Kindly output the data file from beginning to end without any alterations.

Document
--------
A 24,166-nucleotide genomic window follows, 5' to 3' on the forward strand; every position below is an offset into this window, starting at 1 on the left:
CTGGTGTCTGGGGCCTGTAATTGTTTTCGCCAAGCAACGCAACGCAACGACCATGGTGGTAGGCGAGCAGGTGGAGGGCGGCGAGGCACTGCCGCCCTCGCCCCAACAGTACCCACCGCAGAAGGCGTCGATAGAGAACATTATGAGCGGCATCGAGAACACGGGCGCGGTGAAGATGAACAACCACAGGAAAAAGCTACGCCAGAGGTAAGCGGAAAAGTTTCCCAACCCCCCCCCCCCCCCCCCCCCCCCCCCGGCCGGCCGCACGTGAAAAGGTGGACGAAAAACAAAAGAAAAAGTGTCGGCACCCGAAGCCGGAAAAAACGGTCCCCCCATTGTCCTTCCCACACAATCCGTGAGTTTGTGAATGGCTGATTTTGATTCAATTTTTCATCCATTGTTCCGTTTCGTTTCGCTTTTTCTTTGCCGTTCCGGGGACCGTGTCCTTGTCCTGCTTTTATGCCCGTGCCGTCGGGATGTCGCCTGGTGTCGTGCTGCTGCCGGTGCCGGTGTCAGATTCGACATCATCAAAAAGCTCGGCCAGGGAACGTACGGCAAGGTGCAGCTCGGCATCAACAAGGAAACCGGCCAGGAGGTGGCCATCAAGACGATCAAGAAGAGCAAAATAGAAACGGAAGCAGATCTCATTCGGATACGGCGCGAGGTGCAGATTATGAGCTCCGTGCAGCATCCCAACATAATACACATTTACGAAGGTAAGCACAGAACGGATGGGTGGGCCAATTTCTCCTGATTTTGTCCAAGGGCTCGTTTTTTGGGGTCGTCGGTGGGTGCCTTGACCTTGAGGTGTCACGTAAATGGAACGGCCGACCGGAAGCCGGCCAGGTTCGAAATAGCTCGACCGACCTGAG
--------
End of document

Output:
A 24,166-nucleotide genomic window follows, 5' to 3' on the forward strand; every position below is an offset into this window, starting at 1 on the left:
CTGGTGTCTGGGGCCTGTAATTGTTTTCGCCAAGCAACGCAACGCAACGACCATGGTGGTAGGCGAGCAGGTGGAGGGCGGCGAGGCACTGCCGCCCTCGCCCCAACAGTACCCACCGCAGAAGGCGTCGATAGAGAACATTATGAGCGGCATCGAGAACACGGGCGCGGTGAAGATGAACAACCACAGGAAAAAGCTACGCCAGAGGTAAGCGGAAAAGTTTCCCAACCCCCCCCCCCCCCCCCCCCCCCCCCCGGCCGGCCGCACGTGAAAAGGTGGACGAAAAACAAAAGAAAAAGTGTCGGCACCCGAAGCCGGAAAAAACGGTCCCCCCATTGTCCTTCCCACACAATCCGTGAGTTTGTGAATGGCTGATTTTGATTCAATTTTTCATCCATTGTTCCGTTTCGTTTCGCTTTTTCTTTGCCGTTCCGGGGACCGTGTCCTTGTCCTGCTTTTATGCCCGTGCCGTCGGGATGTCGCCTGGTGTCGTGCTGCTGCCGGTGCCGGTGTCAGATTCGACATCATCAAAAAGCTCGGCCAGGGAACGTACGGCAAGGTGCAGCTCGGCATCAACAAGGAAACCGGCCAGGAGGTGGCCATCAAGACGATCAAGAAGAGCAAAATAGAAACGGAAGCAGATCTCATTCGGATACGGCGCGAGGTGCAGATTATGAGCTCCGTGCAGCATCCCAACATAATACACATTTACGAAGGTAAGCACAGAACGGATGGGTGGGCCAATTTCTCCTGATTTTGTCCAAGGGCTCGTTTTTTGGGGTCGTCGGTGGGTGCCTTGACCTTGAGGTGTCACGTAAATGGAACGGCCGACCGGAAGCCGGCCAGGTTCGAAATAGCTCGACCGACCTGAG